Did Sen Tester claim his logging bill would have stopped wildfire?

Yesterday I wrote about a new study from the Forest Service’s Rocky Mountain Research station, which found that fuel reduction logging and thinning prior to the Fourmile Canyon Fire outside of Boulder, Colorado was ineffective at moderating the fire’s behavior, having had a minimal impact in affecting how the fire burned or the damage it caused.

Below that article from yesterday, frequent commenter Ed made an interesting point worthy of highlighting here:

Some people just refuse to accept the reality of this…that when you get really extreme conditions of humidity, temps, and high winds, there is no power, no planning, no treatment, no nothing that will stop a fire from going where it wants.  Nada.  I am tired of reading statements from pols (and others who should know better) that “demand this fire be stopped”…. We are now experiencing more and more extreme weather, for whatever reason that none of us are smart enough to explain. We will have to learn to live with these blowup fires, and concentrate our prevention efforts in and around the homes and structures along the forest perimeter.

Well, we know that at least one politician – and their staff – was apparently too busy on the campaign trail to actually have time to read the findings from Forest Service’s Fourmile Fire Report about the fact that fuel reduction logging and thinning had a minimal impact in affecting how the fire burned.  This morning I woke up to see Senator Jon Tester (D-Mont) quoted in Montana newspapers with this amazing claim:

This election is about an area between here and Whitehall that is burning. If we could
have gotten my Forest Jobs Act past [sic] we would have been able to cut those trees.

– Senator Jon Tester

It’s worth pointing out that Senator Tester is referring the 19 Mile Wildfire, a 3,000 acre fire, which according to inciweb, is burning in grass, brush and some timber mainly on private lands west of Whitehall, Montana (see official maps below).   The cause of the fire is under investigation.  Yesterday, the weather at the fire was 97 degrees, 13% humidity and 20 mph winds blowing out of the southwest.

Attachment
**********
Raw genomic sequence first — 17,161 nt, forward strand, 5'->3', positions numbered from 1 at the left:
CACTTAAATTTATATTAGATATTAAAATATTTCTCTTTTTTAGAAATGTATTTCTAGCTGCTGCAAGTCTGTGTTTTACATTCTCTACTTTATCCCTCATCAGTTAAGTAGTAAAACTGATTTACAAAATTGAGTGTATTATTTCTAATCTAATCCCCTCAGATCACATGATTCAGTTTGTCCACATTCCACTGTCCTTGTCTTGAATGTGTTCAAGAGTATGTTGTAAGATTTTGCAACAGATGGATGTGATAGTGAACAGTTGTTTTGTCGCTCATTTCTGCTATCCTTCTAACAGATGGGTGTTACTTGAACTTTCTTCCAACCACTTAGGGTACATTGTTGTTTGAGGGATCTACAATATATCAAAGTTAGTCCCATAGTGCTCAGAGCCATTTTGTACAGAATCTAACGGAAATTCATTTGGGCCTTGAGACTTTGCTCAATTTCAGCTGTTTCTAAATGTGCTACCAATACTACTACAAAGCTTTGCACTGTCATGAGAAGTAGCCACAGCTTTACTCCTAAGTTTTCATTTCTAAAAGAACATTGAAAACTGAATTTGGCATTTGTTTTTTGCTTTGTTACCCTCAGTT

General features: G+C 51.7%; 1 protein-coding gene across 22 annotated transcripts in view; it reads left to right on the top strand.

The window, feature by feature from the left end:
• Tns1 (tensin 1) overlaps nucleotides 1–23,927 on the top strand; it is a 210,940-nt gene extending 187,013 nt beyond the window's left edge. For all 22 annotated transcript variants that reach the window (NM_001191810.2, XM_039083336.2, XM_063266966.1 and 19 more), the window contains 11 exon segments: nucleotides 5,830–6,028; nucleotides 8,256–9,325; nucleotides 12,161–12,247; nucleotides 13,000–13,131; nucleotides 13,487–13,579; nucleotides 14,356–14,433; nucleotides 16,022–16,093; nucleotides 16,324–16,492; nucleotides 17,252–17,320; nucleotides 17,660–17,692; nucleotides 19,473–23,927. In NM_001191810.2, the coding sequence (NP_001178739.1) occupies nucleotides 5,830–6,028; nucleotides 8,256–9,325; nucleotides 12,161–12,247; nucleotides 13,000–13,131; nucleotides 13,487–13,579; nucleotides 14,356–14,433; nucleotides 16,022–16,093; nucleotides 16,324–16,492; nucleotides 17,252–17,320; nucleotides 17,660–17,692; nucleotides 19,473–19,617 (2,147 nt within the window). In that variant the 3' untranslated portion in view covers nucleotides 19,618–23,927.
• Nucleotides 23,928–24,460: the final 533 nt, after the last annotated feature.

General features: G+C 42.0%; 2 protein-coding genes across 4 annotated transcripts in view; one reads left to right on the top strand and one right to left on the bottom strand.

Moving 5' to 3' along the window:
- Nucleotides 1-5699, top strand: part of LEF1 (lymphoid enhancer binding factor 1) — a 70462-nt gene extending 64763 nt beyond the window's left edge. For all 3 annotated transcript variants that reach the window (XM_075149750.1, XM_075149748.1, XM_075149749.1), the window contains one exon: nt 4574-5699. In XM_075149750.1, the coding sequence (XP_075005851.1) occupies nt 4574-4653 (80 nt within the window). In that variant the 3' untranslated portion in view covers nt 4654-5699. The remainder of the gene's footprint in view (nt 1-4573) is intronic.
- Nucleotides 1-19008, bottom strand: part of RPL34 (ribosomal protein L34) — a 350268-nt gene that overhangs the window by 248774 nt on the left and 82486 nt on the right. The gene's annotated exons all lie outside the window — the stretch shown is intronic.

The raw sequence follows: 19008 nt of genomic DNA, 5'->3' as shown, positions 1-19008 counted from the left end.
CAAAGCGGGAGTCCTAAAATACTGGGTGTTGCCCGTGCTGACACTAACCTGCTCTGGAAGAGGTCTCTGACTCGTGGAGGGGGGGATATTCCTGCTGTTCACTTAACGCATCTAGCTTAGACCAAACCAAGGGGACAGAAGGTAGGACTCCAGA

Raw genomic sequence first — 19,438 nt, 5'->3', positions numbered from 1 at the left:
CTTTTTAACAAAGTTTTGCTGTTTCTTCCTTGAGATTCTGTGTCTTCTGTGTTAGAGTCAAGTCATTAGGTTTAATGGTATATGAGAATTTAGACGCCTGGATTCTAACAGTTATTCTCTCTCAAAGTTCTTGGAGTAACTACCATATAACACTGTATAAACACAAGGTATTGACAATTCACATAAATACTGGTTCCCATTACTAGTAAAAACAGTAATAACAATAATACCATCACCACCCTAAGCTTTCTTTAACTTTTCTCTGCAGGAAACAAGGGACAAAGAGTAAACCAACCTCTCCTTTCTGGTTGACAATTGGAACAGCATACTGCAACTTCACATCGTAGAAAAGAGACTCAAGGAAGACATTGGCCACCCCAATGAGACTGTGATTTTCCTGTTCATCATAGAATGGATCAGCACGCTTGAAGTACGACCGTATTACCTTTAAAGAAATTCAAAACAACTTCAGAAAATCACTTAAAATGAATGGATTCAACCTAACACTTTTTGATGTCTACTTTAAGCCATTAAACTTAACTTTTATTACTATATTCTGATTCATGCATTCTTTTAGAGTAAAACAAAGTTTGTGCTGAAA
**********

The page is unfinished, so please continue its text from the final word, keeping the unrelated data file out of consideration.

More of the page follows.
I’m not sure if the Forest Service has an official threshold that needs to be crossed in order for “extreme fire weather conditions” to be met, but suffice to say that temps near 100, humidity in the low teens and winds blowing 20 miles an hour qualify.  Once a wildfire gets going under these types of weather conditions any wildfire expert will tell you there’s not much you can do to put the fire out.

But not Senator Tester. Nope, apparently he wants us all to believe that if Congress would have simply passed his mandated logging bill, which calls for a minimum of 5,000 acres of logging on the Beaverhead-Deerlodge National Forest annually for the next fifteen years, that this 19 Mile Wildfire, which has burned mainly on private land (and is burning mainly toward more private land and BLM land) would have prevented this wildfire from either starting and/or spreading.  Incredible….

According to inciweb, the 19 Mile Wildfire in Montana has burned through grass, brush and timber on about 3,000 acres of mostly private land west of Whitehall, Montana.
Another map of the 19 Mile fire from the official inciweb site of the U.S. Forest Service clearly showing this fire has barely burned any Forest Service land. Also note that the fire is moving towards the northeast, towards more private, BLM and state of Montana lands, and away from any Forest Service lands.
This screen shot taken from the official Montana land ownership map (http://svc.mt.gov/msl/mtcadastral) shows that the 19 Mile Wildfire has burned mainly on highly-subdivided private land with small portions of BLM, State of Montana and U.S. Forest Service lands also impacted.